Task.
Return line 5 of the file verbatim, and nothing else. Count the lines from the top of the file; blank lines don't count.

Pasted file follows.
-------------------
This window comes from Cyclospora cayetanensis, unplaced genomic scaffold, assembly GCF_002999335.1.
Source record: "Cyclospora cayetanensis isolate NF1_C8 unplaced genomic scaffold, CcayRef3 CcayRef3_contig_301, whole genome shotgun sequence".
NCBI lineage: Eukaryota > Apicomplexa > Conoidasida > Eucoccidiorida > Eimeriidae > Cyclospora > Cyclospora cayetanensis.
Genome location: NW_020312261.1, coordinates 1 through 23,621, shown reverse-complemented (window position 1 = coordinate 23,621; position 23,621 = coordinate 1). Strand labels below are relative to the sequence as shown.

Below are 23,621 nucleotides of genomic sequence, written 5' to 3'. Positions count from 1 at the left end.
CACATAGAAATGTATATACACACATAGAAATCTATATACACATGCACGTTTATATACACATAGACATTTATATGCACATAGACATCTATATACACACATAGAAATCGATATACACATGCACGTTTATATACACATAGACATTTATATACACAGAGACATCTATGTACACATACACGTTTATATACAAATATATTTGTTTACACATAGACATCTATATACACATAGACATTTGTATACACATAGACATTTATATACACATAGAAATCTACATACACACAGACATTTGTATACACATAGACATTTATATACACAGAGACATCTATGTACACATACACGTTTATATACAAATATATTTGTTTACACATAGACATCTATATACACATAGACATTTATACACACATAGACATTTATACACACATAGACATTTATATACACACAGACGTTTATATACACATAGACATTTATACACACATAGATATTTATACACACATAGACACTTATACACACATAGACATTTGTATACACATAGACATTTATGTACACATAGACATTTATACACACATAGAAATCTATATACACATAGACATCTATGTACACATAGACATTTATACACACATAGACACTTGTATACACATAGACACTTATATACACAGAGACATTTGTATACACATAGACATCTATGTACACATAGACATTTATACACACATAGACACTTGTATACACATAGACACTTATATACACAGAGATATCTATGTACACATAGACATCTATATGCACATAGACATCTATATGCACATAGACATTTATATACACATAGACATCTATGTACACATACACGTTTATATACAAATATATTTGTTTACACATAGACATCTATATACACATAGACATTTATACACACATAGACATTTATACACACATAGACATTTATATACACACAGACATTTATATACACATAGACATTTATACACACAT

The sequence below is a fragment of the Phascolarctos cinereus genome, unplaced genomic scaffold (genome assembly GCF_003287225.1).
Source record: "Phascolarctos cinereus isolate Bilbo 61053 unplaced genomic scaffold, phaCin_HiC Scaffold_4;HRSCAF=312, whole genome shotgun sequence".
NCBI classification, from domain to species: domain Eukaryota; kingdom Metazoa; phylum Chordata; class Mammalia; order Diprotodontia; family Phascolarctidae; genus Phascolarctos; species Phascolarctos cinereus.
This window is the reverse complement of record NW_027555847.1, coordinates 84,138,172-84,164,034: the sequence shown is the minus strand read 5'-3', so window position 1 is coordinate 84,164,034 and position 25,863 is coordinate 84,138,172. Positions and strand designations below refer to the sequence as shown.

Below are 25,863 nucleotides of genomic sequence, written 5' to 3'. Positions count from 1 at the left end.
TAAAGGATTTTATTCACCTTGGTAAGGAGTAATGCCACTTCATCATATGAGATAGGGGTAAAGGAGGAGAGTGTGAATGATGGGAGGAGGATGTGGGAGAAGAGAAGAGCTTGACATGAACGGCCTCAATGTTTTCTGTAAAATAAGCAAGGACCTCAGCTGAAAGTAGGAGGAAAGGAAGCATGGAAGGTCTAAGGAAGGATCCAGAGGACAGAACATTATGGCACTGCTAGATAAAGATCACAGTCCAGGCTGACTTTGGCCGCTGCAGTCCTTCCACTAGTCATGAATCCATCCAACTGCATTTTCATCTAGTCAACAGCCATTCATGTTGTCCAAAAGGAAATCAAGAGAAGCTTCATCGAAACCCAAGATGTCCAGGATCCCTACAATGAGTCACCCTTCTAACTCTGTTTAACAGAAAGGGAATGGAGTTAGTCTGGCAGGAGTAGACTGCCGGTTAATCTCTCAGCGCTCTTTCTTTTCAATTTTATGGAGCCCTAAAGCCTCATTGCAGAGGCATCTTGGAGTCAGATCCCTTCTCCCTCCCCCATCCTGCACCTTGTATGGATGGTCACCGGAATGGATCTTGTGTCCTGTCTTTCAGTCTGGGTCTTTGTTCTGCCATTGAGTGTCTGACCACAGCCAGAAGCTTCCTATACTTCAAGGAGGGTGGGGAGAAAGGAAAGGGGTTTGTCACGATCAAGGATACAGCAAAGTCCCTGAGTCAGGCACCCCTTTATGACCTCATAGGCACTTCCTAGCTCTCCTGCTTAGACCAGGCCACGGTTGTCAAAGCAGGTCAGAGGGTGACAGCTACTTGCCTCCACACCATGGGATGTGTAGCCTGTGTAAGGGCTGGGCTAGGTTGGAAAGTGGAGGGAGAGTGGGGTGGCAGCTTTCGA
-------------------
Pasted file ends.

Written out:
Below are 23,621 nucleotides of genomic sequence, written 5' to 3'. Positions count from 1 at the left end.